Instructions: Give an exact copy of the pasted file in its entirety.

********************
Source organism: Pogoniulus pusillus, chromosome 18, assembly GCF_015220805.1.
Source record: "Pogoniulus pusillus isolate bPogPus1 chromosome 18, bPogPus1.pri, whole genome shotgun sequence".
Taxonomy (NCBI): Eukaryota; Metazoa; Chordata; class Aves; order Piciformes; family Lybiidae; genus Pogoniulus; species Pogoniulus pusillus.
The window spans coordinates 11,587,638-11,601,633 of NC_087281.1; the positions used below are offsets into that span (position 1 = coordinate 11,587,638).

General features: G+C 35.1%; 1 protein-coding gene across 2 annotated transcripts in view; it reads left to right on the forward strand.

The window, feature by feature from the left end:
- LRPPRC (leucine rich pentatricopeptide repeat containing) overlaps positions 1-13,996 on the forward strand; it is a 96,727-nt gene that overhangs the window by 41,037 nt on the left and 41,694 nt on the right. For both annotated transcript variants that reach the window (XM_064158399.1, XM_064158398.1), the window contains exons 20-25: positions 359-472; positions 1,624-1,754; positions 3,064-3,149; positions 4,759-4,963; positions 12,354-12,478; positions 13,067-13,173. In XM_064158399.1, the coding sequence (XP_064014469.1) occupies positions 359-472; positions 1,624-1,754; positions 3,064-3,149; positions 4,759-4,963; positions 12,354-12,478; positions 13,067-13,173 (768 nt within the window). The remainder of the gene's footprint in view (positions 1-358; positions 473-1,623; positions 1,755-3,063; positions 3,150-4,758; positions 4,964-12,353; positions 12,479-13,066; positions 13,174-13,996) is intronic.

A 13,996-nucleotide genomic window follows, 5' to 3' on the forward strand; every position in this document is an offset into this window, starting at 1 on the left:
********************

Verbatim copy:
Source organism: Pogoniulus pusillus, chromosome 18, assembly GCF_015220805.1.
Source record: "Pogoniulus pusillus isolate bPogPus1 chromosome 18, bPogPus1.pri, whole genome shotgun sequence".
Taxonomy (NCBI): Eukaryota; Metazoa; Chordata; class Aves; order Piciformes; family Lybiidae; genus Pogoniulus; species Pogoniulus pusillus.
The window spans coordinates 11,587,638-11,601,633 of NC_087281.1; the positions used below are offsets into that span (position 1 = coordinate 11,587,638).

General features: G+C 35.1%; 1 protein-coding gene across 2 annotated transcripts in view; it reads left to right on the forward strand.

The window, feature by feature from the left end:
- LRPPRC (leucine rich pentatricopeptide repeat containing) overlaps positions 1-13,996 on the forward strand; it is a 96,727-nt gene that overhangs the window by 41,037 nt on the left and 41,694 nt on the right. For both annotated transcript variants that reach the window (XM_064158399.1, XM_064158398.1), the window contains exons 20-25: positions 359-472; positions 1,624-1,754; positions 3,064-3,149; positions 4,759-4,963; positions 12,354-12,478; positions 13,067-13,173. In XM_064158399.1, the coding sequence (XP_064014469.1) occupies positions 359-472; positions 1,624-1,754; positions 3,064-3,149; positions 4,759-4,963; positions 12,354-12,478; positions 13,067-13,173 (768 nt within the window). The remainder of the gene's footprint in view (positions 1-358; positions 473-1,623; positions 1,755-3,063; positions 3,150-4,758; positions 4,964-12,353; positions 12,479-13,066; positions 13,174-13,996) is intronic.

A 13,996-nucleotide genomic window follows, 5' to 3' on the forward strand; every position in this document is an offset into this window, starting at 1 on the left: